It is the end of the era of Daniel Craig’s James Bond, and parting is such sweet sorrow. But do not fret; Craig’s last outing as the debonair MI6 agent is heavy in spectacle and action, proving that it can stand the test of time not only with these most recent Bond flicks but within the pantheon of the 007 films as a whole.
No Time To Die opens like many Bond films, capturing the audience’s attention with mystery, intrigue and murder. A young girl witnesses her mother being killed by Lyutsifer Safin (Rami Malek), and in her attempt to escape, Safin spares her life. This is the beginning of Madeleine Swann’s (Léa Seydoux) story and is just one of the many secrets about her life that Bond (Craig) doesn’t know about. We then catch up with Bond, enjoying his retirement alongside Madeleine. The inseparable pair are enjoying their time together, but it isn’t long before their pasts come back to haunt them. Of course, we all have our secrets. However, what will all of the deceit mean for James, Madeleine, and the lives of those around them? You will just have to watch No Time To Die to find out.
Directed by Cary Joji Fukunaga, No Time To Die holds nothing back. In terms of action, it is just as exciting as its predecessors and will likely leave audiences elated. Fukunaga does a great job with his direction, and the cast certainly leans into everything they’re given with ease. From the beginning to the end of No Time To Die, Craig’s love of the character is felt. Although, there is no mistaking that this is Craig’s final outing as the beloved agent. He pours his heart and soul into his performance, giving something almost operatic that ends with a cacophonous crescendo that is very well-deserved after spending so many years in the role.
Despite this being a goodbye to Craig’s Bond, No Time To Die introduces audiences to new faces and what an impact they make! Lashana Lynch enters the film with intense charisma as Nomi; she easily rivals Bond himself. But that is the point, considering she is the newest 007 at MI6. Lynch and Craig have great chemistry together, constantly aware of one another, making for some entertaining moments where the pair try to one-up the other. Another new introduction to the franchise is Ana de Armas as Paloma. Much like Lynch’s Nomi, de Armas’s Paloma is outstanding alongside Craig’s Bond, and the duo joins forces to make one of the film’s most eventful and impactful scenes. Brief as her appearance may be, her presence leaves a lasting impression. As does Nomi, who is deserving of her own set of adventures if MGM would be so gracious.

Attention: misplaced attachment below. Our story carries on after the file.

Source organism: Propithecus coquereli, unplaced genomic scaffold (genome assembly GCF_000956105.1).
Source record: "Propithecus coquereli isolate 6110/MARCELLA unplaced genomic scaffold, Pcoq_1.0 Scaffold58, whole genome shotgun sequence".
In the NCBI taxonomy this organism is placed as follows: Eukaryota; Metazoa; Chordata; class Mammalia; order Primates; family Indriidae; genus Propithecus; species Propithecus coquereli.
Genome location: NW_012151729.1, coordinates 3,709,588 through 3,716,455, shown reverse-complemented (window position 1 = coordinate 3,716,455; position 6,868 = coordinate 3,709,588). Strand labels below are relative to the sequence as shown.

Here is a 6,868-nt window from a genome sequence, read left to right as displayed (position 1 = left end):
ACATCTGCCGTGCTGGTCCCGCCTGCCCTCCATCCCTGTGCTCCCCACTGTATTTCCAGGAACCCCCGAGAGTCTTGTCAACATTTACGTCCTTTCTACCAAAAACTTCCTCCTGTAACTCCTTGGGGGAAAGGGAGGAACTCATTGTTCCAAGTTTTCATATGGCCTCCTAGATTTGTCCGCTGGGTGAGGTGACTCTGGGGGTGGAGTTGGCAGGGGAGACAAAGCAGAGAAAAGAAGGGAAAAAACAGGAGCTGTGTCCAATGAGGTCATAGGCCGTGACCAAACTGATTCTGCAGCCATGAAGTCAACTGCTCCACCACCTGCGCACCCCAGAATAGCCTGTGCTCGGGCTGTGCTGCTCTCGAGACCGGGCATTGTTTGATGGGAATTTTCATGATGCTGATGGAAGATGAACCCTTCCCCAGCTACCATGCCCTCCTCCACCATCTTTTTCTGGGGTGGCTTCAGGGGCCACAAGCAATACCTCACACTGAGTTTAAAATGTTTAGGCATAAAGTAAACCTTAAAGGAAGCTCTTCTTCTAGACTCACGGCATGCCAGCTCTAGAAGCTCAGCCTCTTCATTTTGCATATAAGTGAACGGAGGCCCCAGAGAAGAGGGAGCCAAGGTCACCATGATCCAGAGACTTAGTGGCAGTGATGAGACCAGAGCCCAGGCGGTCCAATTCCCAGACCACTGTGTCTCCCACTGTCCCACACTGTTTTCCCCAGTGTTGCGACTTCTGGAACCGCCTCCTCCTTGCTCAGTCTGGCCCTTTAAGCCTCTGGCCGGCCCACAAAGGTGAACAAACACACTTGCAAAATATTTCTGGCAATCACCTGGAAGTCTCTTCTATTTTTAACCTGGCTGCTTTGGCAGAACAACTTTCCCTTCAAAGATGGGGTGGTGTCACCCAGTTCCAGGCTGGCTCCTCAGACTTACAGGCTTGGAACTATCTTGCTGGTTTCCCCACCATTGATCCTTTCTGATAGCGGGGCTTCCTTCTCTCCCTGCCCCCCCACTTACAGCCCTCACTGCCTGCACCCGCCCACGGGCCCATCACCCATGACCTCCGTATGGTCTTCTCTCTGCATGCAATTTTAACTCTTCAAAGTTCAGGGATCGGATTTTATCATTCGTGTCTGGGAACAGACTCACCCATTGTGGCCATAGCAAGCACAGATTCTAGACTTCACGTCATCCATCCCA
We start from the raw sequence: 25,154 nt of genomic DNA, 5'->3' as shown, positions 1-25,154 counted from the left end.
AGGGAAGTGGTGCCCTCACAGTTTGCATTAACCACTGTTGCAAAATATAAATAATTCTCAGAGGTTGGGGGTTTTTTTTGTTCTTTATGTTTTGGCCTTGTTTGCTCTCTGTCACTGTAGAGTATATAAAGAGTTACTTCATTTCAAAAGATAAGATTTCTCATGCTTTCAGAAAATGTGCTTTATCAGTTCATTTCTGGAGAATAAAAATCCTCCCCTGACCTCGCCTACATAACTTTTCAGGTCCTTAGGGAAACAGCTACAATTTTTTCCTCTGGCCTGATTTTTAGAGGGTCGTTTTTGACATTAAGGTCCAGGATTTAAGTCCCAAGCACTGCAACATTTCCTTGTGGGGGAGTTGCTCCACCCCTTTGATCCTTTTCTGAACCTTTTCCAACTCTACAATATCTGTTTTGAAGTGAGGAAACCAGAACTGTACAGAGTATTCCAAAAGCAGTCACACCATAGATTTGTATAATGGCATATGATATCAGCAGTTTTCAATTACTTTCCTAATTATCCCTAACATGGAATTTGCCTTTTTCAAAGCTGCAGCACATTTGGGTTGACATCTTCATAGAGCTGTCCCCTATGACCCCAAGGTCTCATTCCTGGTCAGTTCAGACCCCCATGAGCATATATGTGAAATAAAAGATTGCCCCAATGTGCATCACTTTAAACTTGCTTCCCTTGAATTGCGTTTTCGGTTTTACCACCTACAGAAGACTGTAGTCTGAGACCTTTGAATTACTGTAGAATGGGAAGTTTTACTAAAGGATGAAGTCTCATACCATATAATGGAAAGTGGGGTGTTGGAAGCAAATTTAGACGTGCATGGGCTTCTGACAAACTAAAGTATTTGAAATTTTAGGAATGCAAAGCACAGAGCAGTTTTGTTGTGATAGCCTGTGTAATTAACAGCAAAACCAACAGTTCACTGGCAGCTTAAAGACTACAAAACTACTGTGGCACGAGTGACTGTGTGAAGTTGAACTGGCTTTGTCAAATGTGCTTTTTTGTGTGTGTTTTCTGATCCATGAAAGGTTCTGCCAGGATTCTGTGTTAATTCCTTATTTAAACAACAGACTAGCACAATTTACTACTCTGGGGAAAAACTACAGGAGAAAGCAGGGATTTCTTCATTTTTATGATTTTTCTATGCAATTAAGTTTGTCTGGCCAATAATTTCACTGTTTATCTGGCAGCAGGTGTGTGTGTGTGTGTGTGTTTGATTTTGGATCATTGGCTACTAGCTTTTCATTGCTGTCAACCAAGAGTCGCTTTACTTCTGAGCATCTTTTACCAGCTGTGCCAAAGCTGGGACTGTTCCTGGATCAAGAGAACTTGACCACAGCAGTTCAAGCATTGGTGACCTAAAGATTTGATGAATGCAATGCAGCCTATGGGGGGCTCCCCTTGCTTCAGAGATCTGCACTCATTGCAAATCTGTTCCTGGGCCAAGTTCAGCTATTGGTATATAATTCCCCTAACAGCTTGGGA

While this is a movie about Craig’s Bond, showcasing some new and exciting characters for his final adventure, it would have been nice to see some of the other characters who’ve aided Bond throughout these films get their proper send-offs as well. There is not much screen time to be had by Ben Whishaw’s Q and even less for Naomie Harris as Moneypenny. Bond wouldn’t be where he is today without the help of both of these characters, so to see them pushed to the wayside in what might be the last time we see these actors as these characters were disappointing, especially considering the brilliant acting skills that Whishaw and Harris consistently bring to the table.
In addition to this, some parts of the script, written by Neal Purvis, Robert Wade, Phoebe Waller-Bridge and Fukunaga, seemed to suffer from having one too many cooks in the kitchen. Compared to other Bond films like Skyfall and Casino Royale, the writing for No Time To Die could sometimes be a bit all over the place. This made for a few moments where the storyline had a few gaps or odd choices. However, in the grand scheme of things, the acting and action sequences do an excellent job of masking any missteps and keep the audience invested with their eyes on the film’s end goal. All in all, No Time To Die is as Bond as you can get with action and car chases aplenty, witty dialogue and jokes about being had, but most of all, it is a befitting send-off to Craig’s iconic rendition of the much-loved MI6 agent.